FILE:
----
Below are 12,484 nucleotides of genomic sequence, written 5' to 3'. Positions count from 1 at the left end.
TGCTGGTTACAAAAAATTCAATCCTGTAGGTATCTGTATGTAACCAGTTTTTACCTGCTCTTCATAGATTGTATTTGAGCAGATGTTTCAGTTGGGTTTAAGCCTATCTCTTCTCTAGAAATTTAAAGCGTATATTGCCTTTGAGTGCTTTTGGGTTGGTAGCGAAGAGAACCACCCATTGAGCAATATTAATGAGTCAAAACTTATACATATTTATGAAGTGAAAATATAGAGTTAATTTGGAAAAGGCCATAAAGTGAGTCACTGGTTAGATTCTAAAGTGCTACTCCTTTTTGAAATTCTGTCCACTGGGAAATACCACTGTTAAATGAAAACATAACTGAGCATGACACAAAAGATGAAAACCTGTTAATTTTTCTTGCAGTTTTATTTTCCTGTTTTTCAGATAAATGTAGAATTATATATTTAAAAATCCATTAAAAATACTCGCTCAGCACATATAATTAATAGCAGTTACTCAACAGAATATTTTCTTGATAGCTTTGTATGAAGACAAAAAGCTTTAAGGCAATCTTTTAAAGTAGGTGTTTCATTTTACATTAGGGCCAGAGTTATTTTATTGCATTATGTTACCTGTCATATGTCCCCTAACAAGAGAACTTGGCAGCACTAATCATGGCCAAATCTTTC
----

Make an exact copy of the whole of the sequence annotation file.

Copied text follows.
Below are 12,484 nucleotides of genomic sequence, written 5' to 3'. Positions count from 1 at the left end.
TGCTGGTTACAAAAAATTCAATCCTGTAGGTATCTGTATGTAACCAGTTTTTACCTGCTCTTCATAGATTGTATTTGAGCAGATGTTTCAGTTGGGTTTAAGCCTATCTCTTCTCTAGAAATTTAAAGCGTATATTGCCTTTGAGTGCTTTTGGGTTGGTAGCGAAGAGAACCACCCATTGAGCAATATTAATGAGTCAAAACTTATACATATTTATGAAGTGAAAATATAGAGTTAATTTGGAAAAGGCCATAAAGTGAGTCACTGGTTAGATTCTAAAGTGCTACTCCTTTTTGAAATTCTGTCCACTGGGAAATACCACTGTTAAATGAAAACATAACTGAGCATGACACAAAAGATGAAAACCTGTTAATTTTTCTTGCAGTTTTATTTTCCTGTTTTTCAGATAAATGTAGAATTATATATTTAAAAATCCATTAAAAATACTCGCTCAGCACATATAATTAATAGCAGTTACTCAACAGAATATTTTCTTGATAGCTTTGTATGAAGACAAAAAGCTTTAAGGCAATCTTTTAAAGTAGGTGTTTCATTTTACATTAGGGCCAGAGTTATTTTATTGCATTATGTTACCTGTCATATGTCCCCTAACAAGAGAACTTGGCAGCACTAATCATGGCCAAATCTTTC